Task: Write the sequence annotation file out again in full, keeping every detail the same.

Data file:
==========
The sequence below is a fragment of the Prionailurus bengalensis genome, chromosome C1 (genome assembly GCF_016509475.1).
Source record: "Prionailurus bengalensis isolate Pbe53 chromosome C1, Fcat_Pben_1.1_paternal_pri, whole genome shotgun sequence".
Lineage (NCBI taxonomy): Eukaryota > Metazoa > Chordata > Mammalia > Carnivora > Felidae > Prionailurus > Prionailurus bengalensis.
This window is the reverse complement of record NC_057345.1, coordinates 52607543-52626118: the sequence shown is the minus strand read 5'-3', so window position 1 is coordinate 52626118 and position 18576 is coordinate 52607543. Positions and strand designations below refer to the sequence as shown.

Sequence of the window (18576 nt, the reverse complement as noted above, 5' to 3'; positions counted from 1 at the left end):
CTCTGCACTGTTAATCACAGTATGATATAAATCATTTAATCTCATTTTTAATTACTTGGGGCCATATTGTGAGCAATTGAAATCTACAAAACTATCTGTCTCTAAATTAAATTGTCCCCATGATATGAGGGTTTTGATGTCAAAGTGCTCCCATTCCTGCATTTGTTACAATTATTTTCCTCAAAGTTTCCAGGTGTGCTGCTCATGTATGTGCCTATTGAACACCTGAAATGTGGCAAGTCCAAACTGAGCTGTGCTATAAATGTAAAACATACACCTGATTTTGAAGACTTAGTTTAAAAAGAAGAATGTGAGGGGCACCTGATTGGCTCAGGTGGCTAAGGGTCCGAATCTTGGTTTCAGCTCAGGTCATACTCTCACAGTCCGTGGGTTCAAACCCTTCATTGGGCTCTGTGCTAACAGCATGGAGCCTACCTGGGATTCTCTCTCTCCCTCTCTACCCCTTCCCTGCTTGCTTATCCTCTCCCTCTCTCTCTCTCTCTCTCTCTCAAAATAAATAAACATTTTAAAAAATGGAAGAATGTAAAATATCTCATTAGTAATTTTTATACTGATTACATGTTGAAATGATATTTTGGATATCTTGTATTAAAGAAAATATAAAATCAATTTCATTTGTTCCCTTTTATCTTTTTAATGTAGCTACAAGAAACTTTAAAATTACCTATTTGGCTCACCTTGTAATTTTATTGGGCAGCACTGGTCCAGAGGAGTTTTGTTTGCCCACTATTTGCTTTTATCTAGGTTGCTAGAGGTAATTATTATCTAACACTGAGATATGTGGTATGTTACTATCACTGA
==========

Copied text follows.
The sequence below is a fragment of the Prionailurus bengalensis genome, chromosome C1 (genome assembly GCF_016509475.1).
Source record: "Prionailurus bengalensis isolate Pbe53 chromosome C1, Fcat_Pben_1.1_paternal_pri, whole genome shotgun sequence".
Lineage (NCBI taxonomy): Eukaryota > Metazoa > Chordata > Mammalia > Carnivora > Felidae > Prionailurus > Prionailurus bengalensis.
This window is the reverse complement of record NC_057345.1, coordinates 52607543-52626118: the sequence shown is the minus strand read 5'-3', so window position 1 is coordinate 52626118 and position 18576 is coordinate 52607543. Positions and strand designations below refer to the sequence as shown.

Sequence of the window (18576 nt, the reverse complement as noted above, 5' to 3'; positions counted from 1 at the left end):
CTCTGCACTGTTAATCACAGTATGATATAAATCATTTAATCTCATTTTTAATTACTTGGGGCCATATTGTGAGCAATTGAAATCTACAAAACTATCTGTCTCTAAATTAAATTGTCCCCATGATATGAGGGTTTTGATGTCAAAGTGCTCCCATTCCTGCATTTGTTACAATTATTTTCCTCAAAGTTTCCAGGTGTGCTGCTCATGTATGTGCCTATTGAACACCTGAAATGTGGCAAGTCCAAACTGAGCTGTGCTATAAATGTAAAACATACACCTGATTTTGAAGACTTAGTTTAAAAAGAAGAATGTGAGGGGCACCTGATTGGCTCAGGTGGCTAAGGGTCCGAATCTTGGTTTCAGCTCAGGTCATACTCTCACAGTCCGTGGGTTCAAACCCTTCATTGGGCTCTGTGCTAACAGCATGGAGCCTACCTGGGATTCTCTCTCTCCCTCTCTACCCCTTCCCTGCTTGCTTATCCTCTCCCTCTCTCTCTCTCTCTCTCTCTCAAAATAAATAAACATTTTAAAAAATGGAAGAATGTAAAATATCTCATTAGTAATTTTTATACTGATTACATGTTGAAATGATATTTTGGATATCTTGTATTAAAGAAAATATAAAATCAATTTCATTTGTTCCCTTTTATCTTTTTAATGTAGCTACAAGAAACTTTAAAATTACCTATTTGGCTCACCTTGTAATTTTATTGGGCAGCACTGGTCCAGAGGAGTTTTGTTTGCCCACTATTTGCTTTTATCTAGGTTGCTAGAGGTAATTATTATCTAACACTGAGATATGTGGTATGTTACTATCACTGA